wwl - 1 year ago 115
R Question

# floating.pie in plotrix in R

I'm using R. My ultimate objective is to have a GIS map of Minnesota at the county level, and in each county there'll be a pie chart, representing the proportion of primary, secondary, and tertiary people employed.

I have a dataframe containing employment statistics. Each row is a county, and the columns are employment in the primary, secondary, and tertiary sector. The first ten rows look like this.

``````      [,1]   [,2]   [,3]
[1,]    0     94   2208
[2,]    0  45568  65678
[3,]    0   3124   6262
[4,]   48   3908  11278
[5,]    0   6949   9779
[6,]    0    283    992
[7,]    0   7797  27130
[8,]   15   4471   6710
[9,]   51   1973   5768
[10,]   44  14188  23040
``````

To put a pie chart, I use
`floating.pie`
function of
`plotrix`
package and iterate over all counties. (
`mn_county`
is my GIS shapefile, but you don't have to bother about that)

``````floating.pie(coordinates(mn_county)[s, ][1], coordinates(mn_county)[s, ][2], c(pri, sec,tert), radius = rad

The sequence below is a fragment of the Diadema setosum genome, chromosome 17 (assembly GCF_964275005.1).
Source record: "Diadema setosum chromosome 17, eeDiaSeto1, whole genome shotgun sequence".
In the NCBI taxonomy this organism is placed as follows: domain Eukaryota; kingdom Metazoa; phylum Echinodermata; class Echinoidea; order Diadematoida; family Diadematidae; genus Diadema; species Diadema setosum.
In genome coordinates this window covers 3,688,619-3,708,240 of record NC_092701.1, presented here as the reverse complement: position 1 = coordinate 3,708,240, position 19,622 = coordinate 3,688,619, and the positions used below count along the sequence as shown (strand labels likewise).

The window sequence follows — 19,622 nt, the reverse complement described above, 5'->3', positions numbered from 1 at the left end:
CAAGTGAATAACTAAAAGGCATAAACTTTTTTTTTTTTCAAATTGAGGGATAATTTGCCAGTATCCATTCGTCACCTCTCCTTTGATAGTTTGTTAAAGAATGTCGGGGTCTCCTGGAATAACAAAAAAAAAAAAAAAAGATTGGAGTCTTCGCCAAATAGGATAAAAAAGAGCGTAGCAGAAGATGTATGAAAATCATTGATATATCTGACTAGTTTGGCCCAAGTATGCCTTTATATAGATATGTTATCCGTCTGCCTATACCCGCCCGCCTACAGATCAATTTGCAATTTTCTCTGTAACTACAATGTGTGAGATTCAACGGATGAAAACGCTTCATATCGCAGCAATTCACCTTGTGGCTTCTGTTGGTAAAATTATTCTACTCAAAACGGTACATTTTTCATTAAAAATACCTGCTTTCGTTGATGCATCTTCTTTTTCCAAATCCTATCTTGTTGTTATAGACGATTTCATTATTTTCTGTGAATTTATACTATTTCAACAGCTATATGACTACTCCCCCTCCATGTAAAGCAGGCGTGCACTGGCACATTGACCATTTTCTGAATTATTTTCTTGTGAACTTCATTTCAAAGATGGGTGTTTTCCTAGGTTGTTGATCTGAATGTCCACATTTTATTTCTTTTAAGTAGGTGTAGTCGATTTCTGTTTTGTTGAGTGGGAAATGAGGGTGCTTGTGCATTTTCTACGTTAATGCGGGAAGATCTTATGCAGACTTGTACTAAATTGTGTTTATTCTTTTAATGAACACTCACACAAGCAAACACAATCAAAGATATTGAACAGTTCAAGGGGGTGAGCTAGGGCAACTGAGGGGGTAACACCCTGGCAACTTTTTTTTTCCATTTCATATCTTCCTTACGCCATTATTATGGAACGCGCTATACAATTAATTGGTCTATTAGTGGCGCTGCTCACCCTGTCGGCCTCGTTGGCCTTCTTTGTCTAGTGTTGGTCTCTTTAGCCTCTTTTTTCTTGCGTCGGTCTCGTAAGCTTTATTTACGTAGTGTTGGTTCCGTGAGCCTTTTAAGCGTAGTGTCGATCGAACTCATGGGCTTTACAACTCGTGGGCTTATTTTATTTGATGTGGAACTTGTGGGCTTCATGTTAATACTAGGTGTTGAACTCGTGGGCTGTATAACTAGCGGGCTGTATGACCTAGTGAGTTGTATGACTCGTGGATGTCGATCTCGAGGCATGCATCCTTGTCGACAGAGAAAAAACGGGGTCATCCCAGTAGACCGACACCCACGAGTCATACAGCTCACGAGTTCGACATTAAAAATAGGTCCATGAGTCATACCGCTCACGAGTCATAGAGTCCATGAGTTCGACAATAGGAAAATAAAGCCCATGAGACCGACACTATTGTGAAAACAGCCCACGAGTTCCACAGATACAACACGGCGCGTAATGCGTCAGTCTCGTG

, col = c(rgb(255, 0, 0, max = 255, alpha = 125, names = "red50"), rgb(0, 255, 0, max = 255, alpha = 125, names = "green50"), rgb(0, 0, 255, max = 255, alpha = 125, names = "blue50")))
``````

For my pie chart, I want primary employment to be red, secondary employment to be green, and tertiary employment to be blue. The problem is, when primary employment = 0, R shades secondary employment as red and tertiary employment as green. How can I prevent this from happening?

In principle you could hack the `floating.pie` function yourself (zeros are excluded because they break some of the internal computations; it should be possible to work around this) or send a request to the package maintainer ...

An easy hack is to add a small value to all of your categories (small enough that you'll never notice the difference visually); alternatively you could just use `min(pri,eps)` ...

``````dat <- data.frame(pri=c(0,10,20),
sec=c(10,20,30),
tert=c(10,10,10))
n <- 3
library(plotrix)
plot(c(0,n+1),c(0,n+1),axes=FALSE,ann=FALSE,type="n")
eps <- 0.001
for (i in 1:n) {
with(dat[i,],floating.pie(i,i,c(pri+eps,sec+eps,tert+eps),
• red/green/blue aren't the best possible colour representations (primary red/green are indistinguishable to dichromats), you might look at the `RColorBrewer` package ...